In the Footsteps of a Saint: Life at Corinth Orphanage

It was a paradisiacal setting with very real dangers. Learn how the orphans of Corinth overcame the odds — with the help of two incredible women.


When Near East Relief worker Emma Cushman came to Corinth, Greece, in June 1923, she brought a few friends: 2,700 friends, to be specific.

Cushman’s young charges were evacuees from various Near East Relief orphanages in the Turkish interior. Cushman had managed the orphanage at Konia. In the face of shifting hostilities in Anatolia, Greece had opened its doors to 17,000 Near East Relief orphans in 1922. The country also accepted tens of thousands of refugees. Greece’s incredible generosity toward orphans and refugees was essential to Near East Relief’s life-saving work. This also marked the beginning of a long and meaningful collaboration between the Near East Foundation and the Greek government.

The Greek government not only granted Near East Relief the right to set up orphanages — it also collaborated with Near East Relief leadership to choose the best possible sites for raising and educating the children. Some locations were chosen out of convenience. For example, the enormous Zappeion Exhibition Hall in Athens was selected for its size, while the farm school at Oropos was easily converted to an orphanage focused on agricultural training.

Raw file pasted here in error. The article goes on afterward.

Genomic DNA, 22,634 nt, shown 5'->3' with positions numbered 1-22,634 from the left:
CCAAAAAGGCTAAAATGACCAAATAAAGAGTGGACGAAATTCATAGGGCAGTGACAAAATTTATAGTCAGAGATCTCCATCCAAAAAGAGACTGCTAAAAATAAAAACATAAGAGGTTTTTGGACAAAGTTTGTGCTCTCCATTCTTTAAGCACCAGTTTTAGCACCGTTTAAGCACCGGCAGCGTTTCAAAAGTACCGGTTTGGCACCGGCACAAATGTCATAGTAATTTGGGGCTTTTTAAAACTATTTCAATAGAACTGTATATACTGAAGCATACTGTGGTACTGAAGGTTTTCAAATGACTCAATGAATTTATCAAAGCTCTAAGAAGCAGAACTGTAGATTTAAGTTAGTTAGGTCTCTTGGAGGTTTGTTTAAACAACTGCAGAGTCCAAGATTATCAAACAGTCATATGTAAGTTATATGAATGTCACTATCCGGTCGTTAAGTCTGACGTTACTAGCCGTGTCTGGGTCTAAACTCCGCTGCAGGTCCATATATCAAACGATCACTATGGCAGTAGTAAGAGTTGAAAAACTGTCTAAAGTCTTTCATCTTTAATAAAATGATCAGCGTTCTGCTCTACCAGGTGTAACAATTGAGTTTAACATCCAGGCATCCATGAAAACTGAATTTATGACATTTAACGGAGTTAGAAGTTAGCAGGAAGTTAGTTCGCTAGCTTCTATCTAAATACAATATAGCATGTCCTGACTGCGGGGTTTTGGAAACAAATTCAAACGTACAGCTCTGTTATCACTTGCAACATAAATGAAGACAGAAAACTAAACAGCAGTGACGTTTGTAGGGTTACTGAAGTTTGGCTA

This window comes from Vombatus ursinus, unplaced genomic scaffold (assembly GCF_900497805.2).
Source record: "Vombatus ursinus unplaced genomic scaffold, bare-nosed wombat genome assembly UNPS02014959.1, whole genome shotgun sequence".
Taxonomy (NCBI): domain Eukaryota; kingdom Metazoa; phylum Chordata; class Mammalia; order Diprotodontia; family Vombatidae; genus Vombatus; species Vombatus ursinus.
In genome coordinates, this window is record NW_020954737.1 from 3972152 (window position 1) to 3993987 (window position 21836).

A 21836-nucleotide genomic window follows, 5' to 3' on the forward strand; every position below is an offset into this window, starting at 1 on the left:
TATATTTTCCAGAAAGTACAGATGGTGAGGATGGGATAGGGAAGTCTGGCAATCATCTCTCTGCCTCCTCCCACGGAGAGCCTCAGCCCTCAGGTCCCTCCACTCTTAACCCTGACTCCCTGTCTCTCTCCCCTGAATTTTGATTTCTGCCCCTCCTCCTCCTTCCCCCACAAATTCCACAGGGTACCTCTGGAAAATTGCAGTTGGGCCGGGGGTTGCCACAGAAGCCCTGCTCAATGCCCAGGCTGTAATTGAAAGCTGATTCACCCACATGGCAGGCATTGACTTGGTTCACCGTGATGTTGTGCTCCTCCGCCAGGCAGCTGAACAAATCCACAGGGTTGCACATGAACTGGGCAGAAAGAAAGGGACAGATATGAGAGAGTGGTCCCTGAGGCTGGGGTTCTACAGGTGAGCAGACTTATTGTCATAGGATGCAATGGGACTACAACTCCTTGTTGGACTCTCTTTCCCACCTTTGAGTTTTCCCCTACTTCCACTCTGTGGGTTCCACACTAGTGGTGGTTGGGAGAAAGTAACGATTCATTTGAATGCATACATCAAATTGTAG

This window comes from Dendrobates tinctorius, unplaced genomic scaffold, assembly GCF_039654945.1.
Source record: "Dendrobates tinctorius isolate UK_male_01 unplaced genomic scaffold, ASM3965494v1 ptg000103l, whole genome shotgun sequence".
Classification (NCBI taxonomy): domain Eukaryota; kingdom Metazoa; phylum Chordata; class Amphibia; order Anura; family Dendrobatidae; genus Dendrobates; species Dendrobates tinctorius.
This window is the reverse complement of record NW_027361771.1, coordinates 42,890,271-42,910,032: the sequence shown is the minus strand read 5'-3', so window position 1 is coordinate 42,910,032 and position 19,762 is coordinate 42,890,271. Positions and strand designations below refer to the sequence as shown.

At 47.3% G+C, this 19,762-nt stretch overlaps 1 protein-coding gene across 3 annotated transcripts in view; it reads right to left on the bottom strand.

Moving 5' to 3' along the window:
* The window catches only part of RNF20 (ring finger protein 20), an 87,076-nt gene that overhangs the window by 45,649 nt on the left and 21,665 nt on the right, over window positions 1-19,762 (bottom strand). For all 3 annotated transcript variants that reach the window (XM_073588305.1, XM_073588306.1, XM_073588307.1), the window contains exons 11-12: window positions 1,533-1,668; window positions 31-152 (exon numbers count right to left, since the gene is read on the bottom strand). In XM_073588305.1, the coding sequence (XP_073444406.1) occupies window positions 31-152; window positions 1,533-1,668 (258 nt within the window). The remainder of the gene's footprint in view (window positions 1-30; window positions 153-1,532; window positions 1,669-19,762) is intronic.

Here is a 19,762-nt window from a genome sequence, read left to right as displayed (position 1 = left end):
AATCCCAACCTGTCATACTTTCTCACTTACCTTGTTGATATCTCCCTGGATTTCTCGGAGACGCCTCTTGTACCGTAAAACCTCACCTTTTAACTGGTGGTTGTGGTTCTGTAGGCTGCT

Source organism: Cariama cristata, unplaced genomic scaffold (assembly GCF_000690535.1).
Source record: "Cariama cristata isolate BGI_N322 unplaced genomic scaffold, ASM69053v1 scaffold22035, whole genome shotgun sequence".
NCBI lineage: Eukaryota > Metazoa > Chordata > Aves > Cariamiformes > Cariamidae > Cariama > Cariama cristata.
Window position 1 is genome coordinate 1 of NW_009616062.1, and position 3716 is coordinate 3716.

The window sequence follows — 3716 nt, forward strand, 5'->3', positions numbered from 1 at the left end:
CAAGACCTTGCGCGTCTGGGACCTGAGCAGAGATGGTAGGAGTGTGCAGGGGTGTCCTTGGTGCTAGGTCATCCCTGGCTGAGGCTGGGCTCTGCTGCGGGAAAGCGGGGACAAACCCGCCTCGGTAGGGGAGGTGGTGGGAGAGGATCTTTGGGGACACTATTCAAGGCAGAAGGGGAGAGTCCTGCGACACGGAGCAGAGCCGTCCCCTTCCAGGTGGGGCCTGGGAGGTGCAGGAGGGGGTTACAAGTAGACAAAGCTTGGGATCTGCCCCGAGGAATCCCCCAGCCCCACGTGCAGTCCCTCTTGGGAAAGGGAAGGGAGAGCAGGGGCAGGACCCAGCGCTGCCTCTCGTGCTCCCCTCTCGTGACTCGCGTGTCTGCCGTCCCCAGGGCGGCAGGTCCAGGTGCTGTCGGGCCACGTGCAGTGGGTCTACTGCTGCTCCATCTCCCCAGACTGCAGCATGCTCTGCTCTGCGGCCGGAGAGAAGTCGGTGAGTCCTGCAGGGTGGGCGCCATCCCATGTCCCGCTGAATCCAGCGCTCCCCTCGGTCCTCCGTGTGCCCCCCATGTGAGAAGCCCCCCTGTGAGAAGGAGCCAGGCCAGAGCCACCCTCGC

A Spiritual Home

Corinth offered practical benefits and spiritual significance for the Near East Relief leaders. Like Alexandropol (now Gyumri), Armenia, Corinth had an under-used military base that could be adapted for orphanage use with relative ease. Corinth’s small port and relative proximity to Athens would help with orphan transport. Corinth is located about 2 miles northeast of ancient Corinth, a thriving metropolis of 90,000 people. According to the Christian Bible, the Apostle Paul founded the Christian church in Corinth. Saint Paul’s letters to the Corinthians are part of the New Testament.

The ancient city was leveled by a devastating earthquake in 1858. A new town soon took shape on the sunny shores of the Gulf of Corinth.

The “new Corinth” of 1923 was a far cry from the bustling city of Classical times. Emma Cushman found herself in a sleepy coastal town with 6,000 residents, nearly all of whom were completely debilitated by malaria. Half of Cushman’s 2,700 young charges were ill by the time they arrived in Corinth. In addition to malaria acquired during the evacuation from Anatolia, many of the children were also suffering from tuberculosis and favus. Malaria had taken hold in Corinth’s refugee community, which was home to almost 400 Armenian and Greek families that had fled Turkey.



Emma Cushman was a trained nurse, but the Corinthian malaria epidemic was more than she and her colleagues could handle. The orphanage staff consisted of Cushman, one American doctor, three Greek doctors, three American nurses, and 20 Greek nurses. The staff was plagued by malaria, and many left the area out of concern for their own deteriorating health. The future of the Corinth Orphanage did not look promising.